Protect Ulu Muda


THE current heatwave hitting several states in Malaysia is surely of great concern as people endure soaring temperature and stifling humidity.

Most worrying is that a water crisis is looming even though it rained heavily twice recently after a prolonged period of drought. Indeed, in the northern states, Kedah had already started to cut water supply to 20,000 households while Penang and Perlis are anxious over declining water levels in their dams at the time of writing.

Whether the dry spell will grow in intensity in the future, no one can really tell. But it certainly brings to fore again the importance of protecting Ulu Muda Forest Reserve, especially against logging and poaching activities.

A map of Ulu Muda Forest Reserve and its surrounding areas.

Spanning 105,000 hectares, the Ulu Muda Forest Reserve is located in the northeastern part of Kedah. It is the biggest forest reserve in the Greater Ulu Muda Forests which consists of six other forest reserves. Ulu Muda Forest Reserve makes up 65 per cent of the Greater Ulu Muda Forests that have a total of 160,000 hectares.

Water Watch Penang (WWP) president Prof Chan Ngai Weng, who majored in geography, water resources and climatology from University Malaya and water resources and hazard management from Middlesex University in London, said logging had been going on for years in the forest and became rampant in 2000s.

He said it stopped after Friends of Ulu Muda, a loose coalition of NGOs, made noise about it and also after the Penang government had brought up the matter to the Cabinet.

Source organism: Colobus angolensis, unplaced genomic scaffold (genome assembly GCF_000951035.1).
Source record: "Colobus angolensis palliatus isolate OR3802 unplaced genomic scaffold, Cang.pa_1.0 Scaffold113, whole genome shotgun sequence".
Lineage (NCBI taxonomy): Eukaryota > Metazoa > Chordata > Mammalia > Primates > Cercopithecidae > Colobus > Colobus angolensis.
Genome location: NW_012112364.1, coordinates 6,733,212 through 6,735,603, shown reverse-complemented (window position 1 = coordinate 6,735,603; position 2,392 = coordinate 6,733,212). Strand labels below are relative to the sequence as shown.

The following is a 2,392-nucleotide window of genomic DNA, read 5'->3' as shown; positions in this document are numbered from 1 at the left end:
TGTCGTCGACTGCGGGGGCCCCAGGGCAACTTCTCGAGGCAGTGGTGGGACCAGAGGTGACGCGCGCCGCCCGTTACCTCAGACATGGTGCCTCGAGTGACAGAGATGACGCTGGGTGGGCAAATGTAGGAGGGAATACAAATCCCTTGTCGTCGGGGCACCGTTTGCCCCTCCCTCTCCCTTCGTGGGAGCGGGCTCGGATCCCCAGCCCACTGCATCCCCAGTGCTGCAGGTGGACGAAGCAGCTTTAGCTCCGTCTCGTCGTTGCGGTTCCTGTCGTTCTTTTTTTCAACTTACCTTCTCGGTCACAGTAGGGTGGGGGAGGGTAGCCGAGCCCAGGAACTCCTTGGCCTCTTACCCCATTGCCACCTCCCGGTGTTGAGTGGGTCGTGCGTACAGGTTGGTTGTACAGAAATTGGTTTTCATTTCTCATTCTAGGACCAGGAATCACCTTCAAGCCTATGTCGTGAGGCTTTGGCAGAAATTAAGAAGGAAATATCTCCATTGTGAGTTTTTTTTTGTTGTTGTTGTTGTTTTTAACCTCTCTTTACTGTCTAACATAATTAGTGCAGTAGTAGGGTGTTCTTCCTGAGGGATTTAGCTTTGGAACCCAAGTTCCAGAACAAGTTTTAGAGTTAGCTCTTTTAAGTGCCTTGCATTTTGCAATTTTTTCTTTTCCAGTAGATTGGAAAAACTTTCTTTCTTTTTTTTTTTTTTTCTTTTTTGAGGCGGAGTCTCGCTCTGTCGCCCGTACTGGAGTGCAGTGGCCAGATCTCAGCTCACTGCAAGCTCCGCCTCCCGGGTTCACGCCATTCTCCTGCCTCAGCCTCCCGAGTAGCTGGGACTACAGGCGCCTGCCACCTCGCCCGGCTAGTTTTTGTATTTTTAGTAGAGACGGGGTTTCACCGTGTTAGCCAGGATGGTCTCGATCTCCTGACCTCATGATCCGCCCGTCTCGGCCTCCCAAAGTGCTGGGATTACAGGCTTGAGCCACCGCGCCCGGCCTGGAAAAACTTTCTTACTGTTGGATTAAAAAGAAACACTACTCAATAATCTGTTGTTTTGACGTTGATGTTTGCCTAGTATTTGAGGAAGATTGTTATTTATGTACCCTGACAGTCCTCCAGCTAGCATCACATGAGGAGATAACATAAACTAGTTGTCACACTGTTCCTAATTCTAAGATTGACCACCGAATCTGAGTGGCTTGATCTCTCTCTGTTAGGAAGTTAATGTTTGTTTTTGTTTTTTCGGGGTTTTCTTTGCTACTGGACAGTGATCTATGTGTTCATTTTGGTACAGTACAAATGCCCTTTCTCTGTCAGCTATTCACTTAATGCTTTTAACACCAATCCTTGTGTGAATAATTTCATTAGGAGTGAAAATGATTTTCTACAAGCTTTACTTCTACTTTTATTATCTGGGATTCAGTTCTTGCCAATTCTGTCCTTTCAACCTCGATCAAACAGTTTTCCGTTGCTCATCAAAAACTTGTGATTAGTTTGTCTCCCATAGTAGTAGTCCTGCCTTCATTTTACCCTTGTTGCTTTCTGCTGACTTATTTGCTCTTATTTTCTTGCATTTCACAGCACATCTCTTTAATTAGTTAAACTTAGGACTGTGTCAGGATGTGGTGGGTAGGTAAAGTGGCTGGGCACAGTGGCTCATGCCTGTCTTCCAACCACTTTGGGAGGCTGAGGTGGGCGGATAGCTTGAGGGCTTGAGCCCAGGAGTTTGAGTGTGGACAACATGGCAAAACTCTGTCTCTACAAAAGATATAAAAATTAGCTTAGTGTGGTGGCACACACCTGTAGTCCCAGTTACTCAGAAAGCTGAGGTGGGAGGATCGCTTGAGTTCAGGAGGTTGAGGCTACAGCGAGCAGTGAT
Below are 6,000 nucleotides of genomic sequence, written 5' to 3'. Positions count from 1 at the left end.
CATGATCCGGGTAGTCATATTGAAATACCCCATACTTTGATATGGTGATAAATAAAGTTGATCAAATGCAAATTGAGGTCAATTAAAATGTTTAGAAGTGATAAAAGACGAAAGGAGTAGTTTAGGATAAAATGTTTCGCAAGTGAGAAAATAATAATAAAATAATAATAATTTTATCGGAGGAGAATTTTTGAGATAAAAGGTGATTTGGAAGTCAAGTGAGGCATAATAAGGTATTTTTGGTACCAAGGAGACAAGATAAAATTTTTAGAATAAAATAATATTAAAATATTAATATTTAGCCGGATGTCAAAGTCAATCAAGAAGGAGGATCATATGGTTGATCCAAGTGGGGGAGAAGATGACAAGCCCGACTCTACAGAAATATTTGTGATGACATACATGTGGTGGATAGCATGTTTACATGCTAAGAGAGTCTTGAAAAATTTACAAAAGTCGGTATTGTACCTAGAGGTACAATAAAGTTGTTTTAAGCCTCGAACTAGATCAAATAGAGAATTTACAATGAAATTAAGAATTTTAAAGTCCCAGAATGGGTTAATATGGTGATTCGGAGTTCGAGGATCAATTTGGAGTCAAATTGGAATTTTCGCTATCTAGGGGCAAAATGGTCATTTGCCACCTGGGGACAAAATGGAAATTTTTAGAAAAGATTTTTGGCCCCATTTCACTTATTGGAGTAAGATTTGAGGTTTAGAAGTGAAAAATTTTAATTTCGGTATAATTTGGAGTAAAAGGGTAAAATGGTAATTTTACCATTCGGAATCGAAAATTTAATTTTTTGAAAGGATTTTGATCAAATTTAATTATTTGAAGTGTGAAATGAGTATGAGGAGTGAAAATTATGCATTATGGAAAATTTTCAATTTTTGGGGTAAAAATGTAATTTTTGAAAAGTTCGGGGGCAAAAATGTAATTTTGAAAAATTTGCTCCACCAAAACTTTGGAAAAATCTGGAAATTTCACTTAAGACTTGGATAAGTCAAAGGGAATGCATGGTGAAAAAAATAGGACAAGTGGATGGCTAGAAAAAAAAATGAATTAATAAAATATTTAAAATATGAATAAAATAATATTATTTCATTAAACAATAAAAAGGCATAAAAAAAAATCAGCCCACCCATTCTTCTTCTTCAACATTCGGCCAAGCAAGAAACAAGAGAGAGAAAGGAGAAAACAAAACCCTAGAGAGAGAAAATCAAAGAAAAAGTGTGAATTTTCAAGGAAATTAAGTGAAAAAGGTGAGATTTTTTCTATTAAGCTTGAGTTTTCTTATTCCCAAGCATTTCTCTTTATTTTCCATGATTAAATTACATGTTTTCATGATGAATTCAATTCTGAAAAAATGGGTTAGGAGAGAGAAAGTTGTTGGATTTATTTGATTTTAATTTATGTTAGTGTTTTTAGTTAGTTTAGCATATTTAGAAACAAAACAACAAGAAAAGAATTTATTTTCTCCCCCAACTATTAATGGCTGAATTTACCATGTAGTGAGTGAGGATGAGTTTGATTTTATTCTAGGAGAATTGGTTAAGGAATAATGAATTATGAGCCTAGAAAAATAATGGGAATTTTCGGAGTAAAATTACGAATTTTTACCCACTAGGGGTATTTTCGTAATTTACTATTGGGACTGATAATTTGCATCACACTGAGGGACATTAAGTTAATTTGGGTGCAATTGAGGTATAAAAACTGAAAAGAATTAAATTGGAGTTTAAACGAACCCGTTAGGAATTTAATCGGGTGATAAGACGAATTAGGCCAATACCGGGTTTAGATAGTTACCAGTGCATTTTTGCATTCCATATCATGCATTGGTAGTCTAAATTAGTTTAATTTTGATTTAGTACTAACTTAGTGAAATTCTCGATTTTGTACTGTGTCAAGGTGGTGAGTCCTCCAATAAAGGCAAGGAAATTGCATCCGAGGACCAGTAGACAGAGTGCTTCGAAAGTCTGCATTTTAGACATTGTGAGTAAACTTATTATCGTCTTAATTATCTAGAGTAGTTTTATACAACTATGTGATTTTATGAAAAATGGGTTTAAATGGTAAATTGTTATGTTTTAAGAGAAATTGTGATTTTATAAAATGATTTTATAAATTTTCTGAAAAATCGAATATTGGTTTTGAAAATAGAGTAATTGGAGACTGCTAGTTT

But the problem resurfaced a few years later as Kedah, without getting any compensation from the Federal Government for the conservation of the forest, allowed logging to be carried out. Again, Friends of Ulu Muda came back to the picture.

As a result, Kedah announced it was revoking and halting the issuance of logging permits last year.

“Ulu Muda is very important not only to Kedah but also to Penang and Perlis. It provides 100 percent of raw water to Kedah, 80% to Penang and 70% to Perlis,” said Prof Chan, who is currently lecturing at the Universiti Sains Malaysia.

Penang draws its raw water from Sungai Muda which flows down from Kedah.

He was briefing a group of journalists during a recent three-day, two-night Media Advocacy Trip to Ulu Muda Forest Reserve at Earth Lodge located in the centre of the forest reserve.

The trip, organised by WWP and Management & Ecology of Malaysian Elephants (MEME), was sponsored by Yayasan Hasanah.

Prof Chan: Trees are doing us a favour.

Prof Chan said the main rice growing areas in Kedah relied on water from the Muda, Pedu and Ahning dams located in the Ulu Muda Forest Reserve. They provide about 40% of the total rice production in Malaysia, serving as a great source for the country’s food security.

“Without water, our factories cannot function. The tourism industry, hotels and schools, for instance, will suffer. We need water for everything. We should be looking at the picture holistically.